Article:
Gold Climbs for Fifth Day; Copper Advances: Commodities at Close

Author: Spencer Ogden
Date posted05/Jan/2012
Author: Spencer Ogden

The Standard & Poor’s GSCI gauge (SPGSCI) of 24 commodities fell 0.3 percent to 667.84 as of 5:09 p.m. in Singapore. The UBS Bloomberg CMCI index (CMCIPI) of 26 raw materials declined 0.3 percent to 1,556.S


Oil traded near the highest in almost eight months as speculation that sanctions against Iran will curb crude supplies countered concern that Europe’s debt crisis will worsen and slow demand.

Crude for February delivery was at $103.28, up 6 cents, in electronic trading on the New York Mercantile Exchange at 4:13 p.m. in Singapore. It earlier rose as much as 0.5 percent after falling 0.4 percent. The contract yesterday climbed to $103.22, the highest close since May 10. Prices advanced 8.2 percent in 2011, the third annual increase.





Gasoil, or diesel, swaps for February climbed $2.25, or 1.8 percent, to $128.45 a barrel at 11:30 a.m. Singapore time, according to PVM Oil Associates Ltd., a broker. Prices are the highest since Nov. 17.

Gasoil’s premium to Asian marker Dubai crude rose 51 cents to $18.85 a barrel, PVM said. This crack spread, a measure of processing profit, is the widest since Dec. 9.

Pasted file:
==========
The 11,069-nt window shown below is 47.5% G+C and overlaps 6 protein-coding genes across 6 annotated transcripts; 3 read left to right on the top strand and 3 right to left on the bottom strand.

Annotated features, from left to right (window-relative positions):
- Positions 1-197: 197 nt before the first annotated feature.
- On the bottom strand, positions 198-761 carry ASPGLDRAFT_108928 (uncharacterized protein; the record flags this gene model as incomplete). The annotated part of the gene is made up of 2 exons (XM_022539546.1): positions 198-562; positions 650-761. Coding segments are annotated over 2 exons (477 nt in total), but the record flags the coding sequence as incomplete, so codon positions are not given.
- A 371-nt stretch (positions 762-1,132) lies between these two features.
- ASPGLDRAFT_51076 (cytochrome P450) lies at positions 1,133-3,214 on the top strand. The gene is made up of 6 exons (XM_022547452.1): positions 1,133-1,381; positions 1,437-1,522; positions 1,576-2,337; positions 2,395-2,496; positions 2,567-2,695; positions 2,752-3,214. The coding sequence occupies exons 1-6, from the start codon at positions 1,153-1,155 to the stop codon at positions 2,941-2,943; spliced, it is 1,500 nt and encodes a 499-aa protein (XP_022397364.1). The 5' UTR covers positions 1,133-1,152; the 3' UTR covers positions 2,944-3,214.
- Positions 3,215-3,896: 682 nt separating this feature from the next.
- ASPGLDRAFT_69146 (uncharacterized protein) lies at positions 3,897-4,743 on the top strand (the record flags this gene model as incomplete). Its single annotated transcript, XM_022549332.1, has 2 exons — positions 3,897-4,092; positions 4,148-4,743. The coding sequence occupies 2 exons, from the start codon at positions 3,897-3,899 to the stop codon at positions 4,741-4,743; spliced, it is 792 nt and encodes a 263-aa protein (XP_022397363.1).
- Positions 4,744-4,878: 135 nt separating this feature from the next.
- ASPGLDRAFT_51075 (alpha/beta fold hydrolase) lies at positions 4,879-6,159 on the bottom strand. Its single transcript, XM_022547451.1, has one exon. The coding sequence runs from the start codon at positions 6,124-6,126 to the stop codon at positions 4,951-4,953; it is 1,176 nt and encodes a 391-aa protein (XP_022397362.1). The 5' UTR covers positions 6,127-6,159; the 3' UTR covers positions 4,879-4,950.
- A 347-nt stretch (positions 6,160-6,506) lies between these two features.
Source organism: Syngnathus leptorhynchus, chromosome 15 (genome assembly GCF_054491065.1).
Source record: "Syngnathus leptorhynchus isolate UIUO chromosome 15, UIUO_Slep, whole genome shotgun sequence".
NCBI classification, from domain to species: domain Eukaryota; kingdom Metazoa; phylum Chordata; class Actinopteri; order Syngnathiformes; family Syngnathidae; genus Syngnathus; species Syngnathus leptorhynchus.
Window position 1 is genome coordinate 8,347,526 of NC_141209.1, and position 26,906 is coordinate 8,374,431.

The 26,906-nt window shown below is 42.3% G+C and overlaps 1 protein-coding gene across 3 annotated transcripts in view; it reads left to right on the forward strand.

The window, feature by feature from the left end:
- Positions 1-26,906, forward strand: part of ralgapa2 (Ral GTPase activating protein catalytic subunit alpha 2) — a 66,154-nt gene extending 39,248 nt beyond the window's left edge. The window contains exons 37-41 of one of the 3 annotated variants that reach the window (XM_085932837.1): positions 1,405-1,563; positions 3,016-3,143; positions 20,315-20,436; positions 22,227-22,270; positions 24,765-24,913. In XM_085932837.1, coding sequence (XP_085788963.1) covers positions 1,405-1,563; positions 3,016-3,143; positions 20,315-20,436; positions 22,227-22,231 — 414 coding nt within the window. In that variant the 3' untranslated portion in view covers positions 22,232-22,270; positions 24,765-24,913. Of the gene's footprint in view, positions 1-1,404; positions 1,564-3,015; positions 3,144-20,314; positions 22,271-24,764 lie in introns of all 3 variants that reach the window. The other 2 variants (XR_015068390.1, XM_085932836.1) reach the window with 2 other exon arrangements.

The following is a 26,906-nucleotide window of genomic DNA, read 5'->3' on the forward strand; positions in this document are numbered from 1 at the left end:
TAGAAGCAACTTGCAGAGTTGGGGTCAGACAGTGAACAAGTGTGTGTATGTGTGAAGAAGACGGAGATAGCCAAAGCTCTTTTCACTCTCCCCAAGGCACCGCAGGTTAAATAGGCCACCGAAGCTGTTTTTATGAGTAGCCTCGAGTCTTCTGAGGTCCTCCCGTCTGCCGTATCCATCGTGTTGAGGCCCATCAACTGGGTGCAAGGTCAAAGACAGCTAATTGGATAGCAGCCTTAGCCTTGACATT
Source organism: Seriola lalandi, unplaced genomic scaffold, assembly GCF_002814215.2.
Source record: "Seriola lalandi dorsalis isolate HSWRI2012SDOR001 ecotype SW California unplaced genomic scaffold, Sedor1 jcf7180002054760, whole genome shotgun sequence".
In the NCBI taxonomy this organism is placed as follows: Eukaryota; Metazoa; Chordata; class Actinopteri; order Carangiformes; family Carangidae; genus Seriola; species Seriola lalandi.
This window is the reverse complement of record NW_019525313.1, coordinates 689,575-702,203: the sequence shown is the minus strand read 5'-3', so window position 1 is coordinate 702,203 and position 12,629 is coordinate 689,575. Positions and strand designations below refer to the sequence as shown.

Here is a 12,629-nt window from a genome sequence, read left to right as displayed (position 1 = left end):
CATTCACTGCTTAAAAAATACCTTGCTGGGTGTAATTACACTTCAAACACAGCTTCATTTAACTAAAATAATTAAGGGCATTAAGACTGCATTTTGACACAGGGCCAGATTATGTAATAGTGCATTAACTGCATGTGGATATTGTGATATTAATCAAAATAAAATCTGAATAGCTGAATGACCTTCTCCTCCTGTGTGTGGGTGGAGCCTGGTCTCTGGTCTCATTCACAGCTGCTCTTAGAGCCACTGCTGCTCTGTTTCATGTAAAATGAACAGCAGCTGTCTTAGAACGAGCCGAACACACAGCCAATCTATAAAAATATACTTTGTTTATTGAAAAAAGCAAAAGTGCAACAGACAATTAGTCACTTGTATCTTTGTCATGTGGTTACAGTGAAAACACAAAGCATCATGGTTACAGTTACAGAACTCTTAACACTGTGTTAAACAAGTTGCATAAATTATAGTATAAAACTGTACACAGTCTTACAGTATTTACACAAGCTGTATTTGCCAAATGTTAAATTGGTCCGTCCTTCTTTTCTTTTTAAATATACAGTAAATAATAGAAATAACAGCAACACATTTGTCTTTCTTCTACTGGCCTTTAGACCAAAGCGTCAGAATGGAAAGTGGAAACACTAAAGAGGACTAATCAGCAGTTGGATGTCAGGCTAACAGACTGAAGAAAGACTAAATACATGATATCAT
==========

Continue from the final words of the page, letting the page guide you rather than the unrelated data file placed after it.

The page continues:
Japan’s open-specification naphtha swaps increased $16.75, or 1.8 percent, to $944 a ton, according to PVM data. The petrochemical feedstock is the highest since Sept. 21.

Naphtha’s premium to London-traded Brent crude futures added $4.52 to $80.40 a ton, based on data compiled by Bloomberg. This crack spread is the widest in three days.


Cash gold rose as much as 0.8 percent to $1,623.97 an ounce, the highest since Dec. 21, by 3:10 p.m. in Singapore. The metal rose 4.9 percent in the four trading sessions from Dec. 30 as tension between Europe and Iran increased over its nuclear program. February-delivery bullion advanced as much as 0.8 percent to $1,625 on the Comex.


Three-month copper increased as much as 1.5 percent to $7,653.75 per metric ton on the London Metal Exchange and traded at $7,635 by 3:11 p.m. Seoul time. The price yesterday fell 3.2 percent, the biggest drop since Dec. 14. The March-delivery contract rose 1 percent to $3.4685 a pound on the Comex.


March-delivery wheat fell 0.5 percent to $6.47 a bushel on the Chicago Board of Trade at 2:19 p.m. Singapore time. Corn for March delivery slipped 0.2 percent to $6.5725 a bushel, erasing an earlier gain of 0.2 percent. Soybeans for delivery in March were little changed at $12.305 a bushel.

The March-delivery palm oil contract declined as much as 0.6 percent to 3,206 ringgit ($1,021) per metric ton on the Malaysia Derivatives Exchange and was at 3,220 ringgit at 12:21 p.m. in Kuala Lumpur. The contract closed unchanged at 3,225 ringgit yesterday from Jan. 3, the highest close since Nov. 18.

Hog prices fell yesterday from a one-week high on speculation that U.S. pork supplies are increasing. Cattle futures were little changed. Carcasses averaged 211.49 pounds (95.9 kilograms) on Dec. 30, the highest since Jan. 7, 2011 and more than 2 pounds heavier than a year earlier, U.S. Department of Agriculture data show.

Hog futures for February settlement fell 0.4 percent to settle at 85.175 cents a pound yesterday on the Chicago Mercantile Exchange. Earlier, the commodity reached 86 cents, the highest since Dec. 28. The price has climbed 10 percent in the past year.